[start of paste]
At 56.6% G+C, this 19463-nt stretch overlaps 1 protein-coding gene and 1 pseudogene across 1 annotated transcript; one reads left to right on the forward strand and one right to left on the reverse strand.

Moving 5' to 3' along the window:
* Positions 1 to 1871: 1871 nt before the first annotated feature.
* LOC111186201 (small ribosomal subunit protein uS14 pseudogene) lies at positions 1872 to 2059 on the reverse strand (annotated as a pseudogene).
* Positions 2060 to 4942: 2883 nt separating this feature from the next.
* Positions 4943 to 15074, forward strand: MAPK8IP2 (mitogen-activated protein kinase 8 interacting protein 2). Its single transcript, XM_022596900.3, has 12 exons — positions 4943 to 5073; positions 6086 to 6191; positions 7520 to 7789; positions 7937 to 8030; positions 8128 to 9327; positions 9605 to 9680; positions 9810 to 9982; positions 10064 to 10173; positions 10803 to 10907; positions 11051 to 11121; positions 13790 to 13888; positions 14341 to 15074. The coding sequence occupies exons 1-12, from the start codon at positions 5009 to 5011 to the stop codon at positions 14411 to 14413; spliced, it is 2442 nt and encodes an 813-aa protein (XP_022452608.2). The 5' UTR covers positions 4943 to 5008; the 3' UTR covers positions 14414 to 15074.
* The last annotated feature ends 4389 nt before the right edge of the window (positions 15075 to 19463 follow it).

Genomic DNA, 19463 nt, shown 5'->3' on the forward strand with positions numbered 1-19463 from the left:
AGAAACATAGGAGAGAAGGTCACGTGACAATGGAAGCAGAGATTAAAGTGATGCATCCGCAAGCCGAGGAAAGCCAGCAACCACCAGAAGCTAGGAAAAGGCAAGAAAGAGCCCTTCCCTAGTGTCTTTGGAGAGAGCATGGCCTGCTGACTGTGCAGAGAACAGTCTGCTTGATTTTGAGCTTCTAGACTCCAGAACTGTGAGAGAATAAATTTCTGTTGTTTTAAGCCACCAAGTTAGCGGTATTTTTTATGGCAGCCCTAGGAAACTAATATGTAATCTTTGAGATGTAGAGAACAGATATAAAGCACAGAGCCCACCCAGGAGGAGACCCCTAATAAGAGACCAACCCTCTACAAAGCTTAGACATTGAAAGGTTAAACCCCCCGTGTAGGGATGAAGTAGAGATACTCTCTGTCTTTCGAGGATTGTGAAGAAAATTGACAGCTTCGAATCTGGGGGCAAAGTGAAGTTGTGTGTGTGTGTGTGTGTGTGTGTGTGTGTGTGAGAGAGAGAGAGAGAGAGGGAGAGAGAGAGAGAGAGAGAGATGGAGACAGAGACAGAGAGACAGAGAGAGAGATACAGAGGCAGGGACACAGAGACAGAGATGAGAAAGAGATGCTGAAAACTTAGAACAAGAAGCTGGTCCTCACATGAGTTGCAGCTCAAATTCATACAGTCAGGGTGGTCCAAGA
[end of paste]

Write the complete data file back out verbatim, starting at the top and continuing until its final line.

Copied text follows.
At 56.6% G+C, this 19463-nt stretch overlaps 1 protein-coding gene and 1 pseudogene across 1 annotated transcript; one reads left to right on the forward strand and one right to left on the reverse strand.

Moving 5' to 3' along the window:
* Positions 1 to 1871: 1871 nt before the first annotated feature.
* LOC111186201 (small ribosomal subunit protein uS14 pseudogene) lies at positions 1872 to 2059 on the reverse strand (annotated as a pseudogene).
* Positions 2060 to 4942: 2883 nt separating this feature from the next.
* Positions 4943 to 15074, forward strand: MAPK8IP2 (mitogen-activated protein kinase 8 interacting protein 2). Its single transcript, XM_022596900.3, has 12 exons — positions 4943 to 5073; positions 6086 to 6191; positions 7520 to 7789; positions 7937 to 8030; positions 8128 to 9327; positions 9605 to 9680; positions 9810 to 9982; positions 10064 to 10173; positions 10803 to 10907; positions 11051 to 11121; positions 13790 to 13888; positions 14341 to 15074. The coding sequence occupies exons 1-12, from the start codon at positions 5009 to 5011 to the stop codon at positions 14411 to 14413; spliced, it is 2442 nt and encodes an 813-aa protein (XP_022452608.2). The 5' UTR covers positions 4943 to 5008; the 3' UTR covers positions 14414 to 15074.
* The last annotated feature ends 4389 nt before the right edge of the window (positions 15075 to 19463 follow it).

Genomic DNA, 19463 nt, shown 5'->3' on the forward strand with positions numbered 1-19463 from the left:
AGAAACATAGGAGAGAAGGTCACGTGACAATGGAAGCAGAGATTAAAGTGATGCATCCGCAAGCCGAGGAAAGCCAGCAACCACCAGAAGCTAGGAAAAGGCAAGAAAGAGCCCTTCCCTAGTGTCTTTGGAGAGAGCATGGCCTGCTGACTGTGCAGAGAACAGTCTGCTTGATTTTGAGCTTCTAGACTCCAGAACTGTGAGAGAATAAATTTCTGTTGTTTTAAGCCACCAAGTTAGCGGTATTTTTTATGGCAGCCCTAGGAAACTAATATGTAATCTTTGAGATGTAGAGAACAGATATAAAGCACAGAGCCCACCCAGGAGGAGACCCCTAATAAGAGACCAACCCTCTACAAAGCTTAGACATTGAAAGGTTAAACCCCCCGTGTAGGGATGAAGTAGAGATACTCTCTGTCTTTCGAGGATTGTGAAGAAAATTGACAGCTTCGAATCTGGGGGCAAAGTGAAGTTGTGTGTGTGTGTGTGTGTGTGTGTGTGTGTGTGAGAGAGAGAGAGAGAGAGGGAGAGAGAGAGAGAGAGAGAGATGGAGACAGAGACAGAGAGACAGAGAGAGAGATACAGAGGCAGGGACACAGAGACAGAGATGAGAAAGAGATGCTGAAAACTTAGAACAAGAAGCTGGTCCTCACATGAGTTGCAGCTCAAATTCATACAGTCAGGGTGGTCCAAGA